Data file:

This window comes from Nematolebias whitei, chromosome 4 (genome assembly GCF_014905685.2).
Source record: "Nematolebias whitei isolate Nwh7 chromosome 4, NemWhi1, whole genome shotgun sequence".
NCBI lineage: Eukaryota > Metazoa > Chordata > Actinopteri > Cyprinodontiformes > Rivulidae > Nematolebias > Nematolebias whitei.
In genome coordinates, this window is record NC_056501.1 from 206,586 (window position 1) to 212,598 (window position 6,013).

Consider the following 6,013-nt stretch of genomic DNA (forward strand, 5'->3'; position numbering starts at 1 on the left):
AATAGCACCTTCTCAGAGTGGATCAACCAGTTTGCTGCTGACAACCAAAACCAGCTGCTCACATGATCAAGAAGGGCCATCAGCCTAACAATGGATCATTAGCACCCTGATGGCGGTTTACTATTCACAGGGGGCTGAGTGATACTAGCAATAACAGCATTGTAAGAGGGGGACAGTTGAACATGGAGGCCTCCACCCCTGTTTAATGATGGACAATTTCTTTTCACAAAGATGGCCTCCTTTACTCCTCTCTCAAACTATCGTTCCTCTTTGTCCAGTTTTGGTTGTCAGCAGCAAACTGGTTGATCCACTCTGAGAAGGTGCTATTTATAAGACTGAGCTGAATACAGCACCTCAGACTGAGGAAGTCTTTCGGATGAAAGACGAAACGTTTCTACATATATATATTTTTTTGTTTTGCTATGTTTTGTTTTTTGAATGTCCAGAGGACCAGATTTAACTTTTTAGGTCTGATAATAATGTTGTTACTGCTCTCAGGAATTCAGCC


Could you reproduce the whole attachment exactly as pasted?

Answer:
This window comes from Nematolebias whitei, chromosome 4 (genome assembly GCF_014905685.2).
Source record: "Nematolebias whitei isolate Nwh7 chromosome 4, NemWhi1, whole genome shotgun sequence".
NCBI lineage: Eukaryota > Metazoa > Chordata > Actinopteri > Cyprinodontiformes > Rivulidae > Nematolebias > Nematolebias whitei.
In genome coordinates, this window is record NC_056501.1 from 206,586 (window position 1) to 212,598 (window position 6,013).

Consider the following 6,013-nt stretch of genomic DNA (forward strand, 5'->3'; position numbering starts at 1 on the left):
AATAGCACCTTCTCAGAGTGGATCAACCAGTTTGCTGCTGACAACCAAAACCAGCTGCTCACATGATCAAGAAGGGCCATCAGCCTAACAATGGATCATTAGCACCCTGATGGCGGTTTACTATTCACAGGGGGCTGAGTGATACTAGCAATAACAGCATTGTAAGAGGGGGACAGTTGAACATGGAGGCCTCCACCCCTGTTTAATGATGGACAATTTCTTTTCACAAAGATGGCCTCCTTTACTCCTCTCTCAAACTATCGTTCCTCTTTGTCCAGTTTTGGTTGTCAGCAGCAAACTGGTTGATCCACTCTGAGAAGGTGCTATTTATAAGACTGAGCTGAATACAGCACCTCAGACTGAGGAAGTCTTTCGGATGAAAGACGAAACGTTTCTACATATATATATTTTTTTGTTTTGCTATGTTTTGTTTTTTGAATGTCCAGAGGACCAGATTTAACTTTTTAGGTCTGATAATAATGTTGTTACTGCTCTCAGGAATTCAGCC